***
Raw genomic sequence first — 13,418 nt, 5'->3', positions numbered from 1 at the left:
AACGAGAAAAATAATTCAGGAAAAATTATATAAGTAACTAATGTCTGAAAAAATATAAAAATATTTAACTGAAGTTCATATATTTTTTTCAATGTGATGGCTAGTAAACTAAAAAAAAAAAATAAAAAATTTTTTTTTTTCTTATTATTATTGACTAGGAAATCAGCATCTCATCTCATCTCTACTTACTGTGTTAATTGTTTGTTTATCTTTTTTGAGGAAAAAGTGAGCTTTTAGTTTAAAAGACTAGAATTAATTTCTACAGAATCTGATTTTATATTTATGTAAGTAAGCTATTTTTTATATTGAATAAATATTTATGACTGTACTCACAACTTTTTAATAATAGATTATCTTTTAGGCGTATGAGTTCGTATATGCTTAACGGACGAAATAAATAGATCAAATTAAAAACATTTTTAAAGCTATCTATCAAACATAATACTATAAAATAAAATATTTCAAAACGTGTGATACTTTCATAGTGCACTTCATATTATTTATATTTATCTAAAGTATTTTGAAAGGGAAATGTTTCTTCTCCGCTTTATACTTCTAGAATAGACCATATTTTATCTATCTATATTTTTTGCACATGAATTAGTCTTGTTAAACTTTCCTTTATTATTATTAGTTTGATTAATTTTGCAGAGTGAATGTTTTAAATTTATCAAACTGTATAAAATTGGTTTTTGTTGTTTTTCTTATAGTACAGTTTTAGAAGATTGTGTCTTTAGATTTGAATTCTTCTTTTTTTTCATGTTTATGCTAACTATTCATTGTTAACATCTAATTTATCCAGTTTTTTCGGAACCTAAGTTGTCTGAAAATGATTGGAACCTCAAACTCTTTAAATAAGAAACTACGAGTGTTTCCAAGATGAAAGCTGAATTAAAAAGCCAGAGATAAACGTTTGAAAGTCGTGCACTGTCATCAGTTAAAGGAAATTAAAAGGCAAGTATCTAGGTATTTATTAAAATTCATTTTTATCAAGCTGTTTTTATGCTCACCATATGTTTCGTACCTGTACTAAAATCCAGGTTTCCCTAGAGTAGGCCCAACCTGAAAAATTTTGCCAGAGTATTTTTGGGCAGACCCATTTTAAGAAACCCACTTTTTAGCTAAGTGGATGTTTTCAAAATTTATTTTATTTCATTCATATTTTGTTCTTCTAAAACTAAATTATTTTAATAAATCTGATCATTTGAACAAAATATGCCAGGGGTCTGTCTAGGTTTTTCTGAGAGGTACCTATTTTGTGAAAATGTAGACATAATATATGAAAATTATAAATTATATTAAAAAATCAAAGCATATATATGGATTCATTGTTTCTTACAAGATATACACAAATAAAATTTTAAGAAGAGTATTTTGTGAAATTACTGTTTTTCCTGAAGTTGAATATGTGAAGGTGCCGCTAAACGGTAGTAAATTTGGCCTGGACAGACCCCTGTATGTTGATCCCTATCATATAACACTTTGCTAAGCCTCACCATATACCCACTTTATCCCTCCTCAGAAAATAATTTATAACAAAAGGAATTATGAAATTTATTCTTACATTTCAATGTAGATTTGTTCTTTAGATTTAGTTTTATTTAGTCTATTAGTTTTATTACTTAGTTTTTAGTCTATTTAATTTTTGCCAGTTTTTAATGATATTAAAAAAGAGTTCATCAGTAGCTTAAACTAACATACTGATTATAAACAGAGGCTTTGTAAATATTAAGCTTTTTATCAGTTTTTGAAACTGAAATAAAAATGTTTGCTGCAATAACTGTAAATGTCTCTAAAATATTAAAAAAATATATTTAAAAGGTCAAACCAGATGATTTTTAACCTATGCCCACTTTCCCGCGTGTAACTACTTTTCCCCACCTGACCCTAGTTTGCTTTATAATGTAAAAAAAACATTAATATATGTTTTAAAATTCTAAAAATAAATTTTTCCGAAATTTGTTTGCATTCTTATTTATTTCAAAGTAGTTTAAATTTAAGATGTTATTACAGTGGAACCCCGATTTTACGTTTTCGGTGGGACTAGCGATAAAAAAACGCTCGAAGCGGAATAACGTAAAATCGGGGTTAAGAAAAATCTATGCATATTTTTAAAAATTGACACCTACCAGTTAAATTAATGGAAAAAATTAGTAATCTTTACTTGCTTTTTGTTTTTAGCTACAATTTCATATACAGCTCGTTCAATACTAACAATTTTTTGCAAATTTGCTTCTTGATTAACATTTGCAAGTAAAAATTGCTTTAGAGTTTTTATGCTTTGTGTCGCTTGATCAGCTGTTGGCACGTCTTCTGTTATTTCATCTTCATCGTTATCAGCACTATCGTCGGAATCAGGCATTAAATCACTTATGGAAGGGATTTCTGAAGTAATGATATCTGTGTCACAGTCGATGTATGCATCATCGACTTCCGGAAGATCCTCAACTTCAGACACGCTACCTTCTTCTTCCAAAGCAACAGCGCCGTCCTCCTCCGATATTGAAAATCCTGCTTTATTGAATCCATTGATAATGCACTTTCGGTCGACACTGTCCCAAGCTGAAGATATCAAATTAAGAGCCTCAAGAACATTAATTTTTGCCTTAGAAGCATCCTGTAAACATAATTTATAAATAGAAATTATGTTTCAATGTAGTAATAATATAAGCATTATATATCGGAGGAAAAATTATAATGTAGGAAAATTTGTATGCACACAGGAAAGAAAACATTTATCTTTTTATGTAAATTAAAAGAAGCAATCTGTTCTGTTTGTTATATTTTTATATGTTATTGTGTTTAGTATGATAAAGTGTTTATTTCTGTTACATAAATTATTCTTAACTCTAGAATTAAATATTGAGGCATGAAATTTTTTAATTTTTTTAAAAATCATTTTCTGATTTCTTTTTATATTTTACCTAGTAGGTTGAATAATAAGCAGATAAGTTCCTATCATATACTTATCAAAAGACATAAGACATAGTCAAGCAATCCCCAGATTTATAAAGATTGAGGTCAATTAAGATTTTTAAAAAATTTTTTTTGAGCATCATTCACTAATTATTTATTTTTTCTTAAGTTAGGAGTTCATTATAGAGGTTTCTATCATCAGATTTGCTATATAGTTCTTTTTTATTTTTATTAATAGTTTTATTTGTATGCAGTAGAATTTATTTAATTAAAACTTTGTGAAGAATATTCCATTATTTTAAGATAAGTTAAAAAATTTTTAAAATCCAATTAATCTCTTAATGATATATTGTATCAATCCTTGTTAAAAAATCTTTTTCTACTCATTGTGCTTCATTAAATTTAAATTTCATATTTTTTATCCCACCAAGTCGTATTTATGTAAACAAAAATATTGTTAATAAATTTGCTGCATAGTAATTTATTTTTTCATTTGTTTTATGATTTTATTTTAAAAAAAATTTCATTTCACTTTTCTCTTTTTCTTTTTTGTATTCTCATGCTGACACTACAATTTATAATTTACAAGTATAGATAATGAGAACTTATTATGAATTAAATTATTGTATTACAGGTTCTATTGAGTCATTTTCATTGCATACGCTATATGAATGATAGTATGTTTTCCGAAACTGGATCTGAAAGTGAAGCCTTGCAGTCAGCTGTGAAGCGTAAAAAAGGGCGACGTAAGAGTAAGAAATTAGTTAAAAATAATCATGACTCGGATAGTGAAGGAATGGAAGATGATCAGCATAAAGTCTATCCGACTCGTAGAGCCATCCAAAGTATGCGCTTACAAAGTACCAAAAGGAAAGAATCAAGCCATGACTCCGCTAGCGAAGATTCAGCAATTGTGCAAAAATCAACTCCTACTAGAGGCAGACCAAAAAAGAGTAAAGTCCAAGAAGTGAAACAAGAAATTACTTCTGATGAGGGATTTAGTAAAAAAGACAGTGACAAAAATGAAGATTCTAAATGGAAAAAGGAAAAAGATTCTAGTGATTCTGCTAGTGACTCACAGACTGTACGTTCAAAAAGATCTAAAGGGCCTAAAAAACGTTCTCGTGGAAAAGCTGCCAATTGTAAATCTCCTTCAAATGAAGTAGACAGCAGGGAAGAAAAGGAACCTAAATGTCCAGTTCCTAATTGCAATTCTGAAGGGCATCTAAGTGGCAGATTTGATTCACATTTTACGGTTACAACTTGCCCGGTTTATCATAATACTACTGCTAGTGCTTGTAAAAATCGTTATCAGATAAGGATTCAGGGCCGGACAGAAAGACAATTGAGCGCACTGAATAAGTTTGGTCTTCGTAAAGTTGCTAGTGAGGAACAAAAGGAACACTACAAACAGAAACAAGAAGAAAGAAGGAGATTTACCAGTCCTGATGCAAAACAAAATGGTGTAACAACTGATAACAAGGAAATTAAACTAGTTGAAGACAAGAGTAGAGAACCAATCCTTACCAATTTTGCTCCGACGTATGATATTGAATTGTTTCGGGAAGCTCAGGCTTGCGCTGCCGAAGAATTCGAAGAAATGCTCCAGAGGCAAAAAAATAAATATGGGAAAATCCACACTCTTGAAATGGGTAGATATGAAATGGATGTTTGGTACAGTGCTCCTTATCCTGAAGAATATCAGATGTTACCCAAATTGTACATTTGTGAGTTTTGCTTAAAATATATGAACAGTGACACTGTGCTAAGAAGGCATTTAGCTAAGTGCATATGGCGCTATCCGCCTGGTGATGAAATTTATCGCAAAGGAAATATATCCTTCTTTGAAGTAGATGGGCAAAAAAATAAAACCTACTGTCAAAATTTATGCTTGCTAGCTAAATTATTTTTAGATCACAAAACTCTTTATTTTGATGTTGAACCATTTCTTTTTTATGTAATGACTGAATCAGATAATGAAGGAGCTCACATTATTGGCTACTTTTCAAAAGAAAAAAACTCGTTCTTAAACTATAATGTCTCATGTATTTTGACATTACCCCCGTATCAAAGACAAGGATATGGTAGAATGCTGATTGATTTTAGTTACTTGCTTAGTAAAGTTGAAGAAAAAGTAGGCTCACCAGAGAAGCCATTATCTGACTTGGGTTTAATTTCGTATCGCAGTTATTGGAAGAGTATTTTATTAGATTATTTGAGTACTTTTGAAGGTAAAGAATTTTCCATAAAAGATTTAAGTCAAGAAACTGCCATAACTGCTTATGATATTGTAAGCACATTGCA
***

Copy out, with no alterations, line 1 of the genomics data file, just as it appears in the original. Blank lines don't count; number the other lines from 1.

Raw genomic sequence first — 13,418 nt, 5'->3', positions numbered from 1 at the left: